Spike in hate crime incidents in UK after Brexit
The UK's NPCC said that 331 hate crime incidents were reported to its online hatecrime reporting site True Vision since last Thursday, compared with a weekly average of 63.
London: Britain's police forces have recorded 331 hate crime incidents since Brexit, a five-fold increase in such cases after the EU referendum last week.
The UK's National Police?Chiefs Council (NPCC) said today that 331 hate crime incidents were reported to its online hatecrime reporting site True Vision since last Thursday, compared with a weekly average of 63.
"The national community tensions team has also analysed reports from forces, which today show an increase in community tension directed at the migrant community since the referendum," said Sara Thornton, head of the NPCC.
"In a number of forces, migrants are reporting verbal abuse, negative social media commentary including xenophobic language, anti-migrant leafleting and, in very limited numbers, physical assaults. All of these incidents are under active investigation," she said.
There have been widespread reports of xenophobic incidents across the UK since the referendum, including alleged racist abuse of a man on a tram in Manchester and the daubing of a Polish community centre in west London with racist graffiti.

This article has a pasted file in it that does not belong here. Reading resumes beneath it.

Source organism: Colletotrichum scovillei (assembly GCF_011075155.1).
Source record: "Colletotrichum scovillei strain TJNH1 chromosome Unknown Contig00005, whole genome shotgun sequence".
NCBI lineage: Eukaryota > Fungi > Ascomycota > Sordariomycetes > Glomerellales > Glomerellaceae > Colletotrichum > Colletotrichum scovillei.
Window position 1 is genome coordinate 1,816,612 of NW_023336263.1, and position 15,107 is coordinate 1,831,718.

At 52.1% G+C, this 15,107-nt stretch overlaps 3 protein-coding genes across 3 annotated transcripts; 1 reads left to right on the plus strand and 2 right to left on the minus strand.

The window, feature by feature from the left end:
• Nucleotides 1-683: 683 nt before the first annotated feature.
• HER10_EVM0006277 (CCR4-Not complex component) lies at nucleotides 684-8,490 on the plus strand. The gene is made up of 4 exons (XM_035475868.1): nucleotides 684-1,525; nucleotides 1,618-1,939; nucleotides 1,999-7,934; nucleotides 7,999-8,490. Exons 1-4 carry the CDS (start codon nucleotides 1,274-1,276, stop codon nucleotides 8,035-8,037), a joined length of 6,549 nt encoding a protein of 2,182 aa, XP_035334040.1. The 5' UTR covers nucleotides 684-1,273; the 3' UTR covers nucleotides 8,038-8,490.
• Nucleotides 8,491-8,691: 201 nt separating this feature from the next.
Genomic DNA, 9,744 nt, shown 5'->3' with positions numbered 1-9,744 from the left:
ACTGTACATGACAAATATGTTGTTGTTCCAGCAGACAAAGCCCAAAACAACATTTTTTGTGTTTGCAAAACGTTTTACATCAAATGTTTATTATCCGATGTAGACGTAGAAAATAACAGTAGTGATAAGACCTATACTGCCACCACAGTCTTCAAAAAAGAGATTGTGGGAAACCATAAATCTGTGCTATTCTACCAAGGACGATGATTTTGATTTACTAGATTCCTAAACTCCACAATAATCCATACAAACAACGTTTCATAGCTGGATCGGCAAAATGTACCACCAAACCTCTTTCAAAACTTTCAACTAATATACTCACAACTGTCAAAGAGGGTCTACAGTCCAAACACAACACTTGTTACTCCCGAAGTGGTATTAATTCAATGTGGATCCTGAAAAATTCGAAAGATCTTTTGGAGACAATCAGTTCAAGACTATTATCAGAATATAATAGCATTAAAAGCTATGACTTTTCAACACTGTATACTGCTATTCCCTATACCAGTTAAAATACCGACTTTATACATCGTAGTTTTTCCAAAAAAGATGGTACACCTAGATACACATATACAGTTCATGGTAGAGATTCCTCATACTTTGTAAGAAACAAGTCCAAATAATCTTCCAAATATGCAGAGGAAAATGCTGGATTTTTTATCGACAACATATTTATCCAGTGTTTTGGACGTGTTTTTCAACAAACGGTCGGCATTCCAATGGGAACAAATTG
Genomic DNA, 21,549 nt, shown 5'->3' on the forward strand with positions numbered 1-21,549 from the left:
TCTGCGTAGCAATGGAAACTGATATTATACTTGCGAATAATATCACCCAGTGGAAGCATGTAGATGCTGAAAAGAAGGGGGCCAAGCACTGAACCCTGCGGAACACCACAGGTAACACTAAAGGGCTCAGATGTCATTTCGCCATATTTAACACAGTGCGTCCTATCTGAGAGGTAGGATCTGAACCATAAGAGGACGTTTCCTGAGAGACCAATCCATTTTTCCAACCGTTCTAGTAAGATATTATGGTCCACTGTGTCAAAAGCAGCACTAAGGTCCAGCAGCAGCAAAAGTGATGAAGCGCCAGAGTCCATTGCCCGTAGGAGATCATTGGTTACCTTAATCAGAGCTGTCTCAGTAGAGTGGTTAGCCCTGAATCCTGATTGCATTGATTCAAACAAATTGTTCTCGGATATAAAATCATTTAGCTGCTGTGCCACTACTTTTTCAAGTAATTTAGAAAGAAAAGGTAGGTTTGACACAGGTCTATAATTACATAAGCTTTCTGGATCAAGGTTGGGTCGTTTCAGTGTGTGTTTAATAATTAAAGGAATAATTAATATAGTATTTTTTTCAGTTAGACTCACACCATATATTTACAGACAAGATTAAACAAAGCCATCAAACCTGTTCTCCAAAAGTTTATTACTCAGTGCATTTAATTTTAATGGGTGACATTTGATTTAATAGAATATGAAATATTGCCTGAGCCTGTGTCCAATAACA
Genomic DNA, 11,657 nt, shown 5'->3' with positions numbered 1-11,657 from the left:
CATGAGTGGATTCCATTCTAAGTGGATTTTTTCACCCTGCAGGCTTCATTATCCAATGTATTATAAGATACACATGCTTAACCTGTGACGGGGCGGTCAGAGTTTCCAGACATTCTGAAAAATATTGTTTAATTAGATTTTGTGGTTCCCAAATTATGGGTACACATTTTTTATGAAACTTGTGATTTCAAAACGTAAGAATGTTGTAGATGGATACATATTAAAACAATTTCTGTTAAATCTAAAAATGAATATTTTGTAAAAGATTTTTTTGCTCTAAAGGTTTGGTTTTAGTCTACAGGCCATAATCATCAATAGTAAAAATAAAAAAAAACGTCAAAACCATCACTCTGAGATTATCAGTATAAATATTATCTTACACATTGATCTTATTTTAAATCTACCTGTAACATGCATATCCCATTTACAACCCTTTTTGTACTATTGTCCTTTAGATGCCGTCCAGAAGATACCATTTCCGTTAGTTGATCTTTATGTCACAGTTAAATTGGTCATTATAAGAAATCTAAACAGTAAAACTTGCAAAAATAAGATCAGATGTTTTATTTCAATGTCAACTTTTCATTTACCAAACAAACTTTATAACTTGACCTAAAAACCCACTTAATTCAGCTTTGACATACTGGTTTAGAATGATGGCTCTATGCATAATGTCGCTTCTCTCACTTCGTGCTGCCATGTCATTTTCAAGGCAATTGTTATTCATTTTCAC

Other organisations that collate reports have also noted an increase in incidents of Islamophobia and other hate crimes.
The NPCC has directed?all police forces to provide weekly hate crime figures to assess the extent of the problem.
A senior Indian-origin Church of England official, Arun Arora, warned that the rise in hate crimes since the EU referendum could lead to fascism.
"The rise in hate crimes over recent days has echoes. They remind of how the seeds of fascism, once sown and left to flourish, can grow into a poison fruit, leading to a society which scapegoats, persecutes and dehumanises," Arora, the church's director of communications and himself an ordained priest, said in a sermon this week.
Outgoing Prime Minister David Cameron has condemned the rise in such attacks, saying the UK will now "stand for hate crime or these kinds of attacks".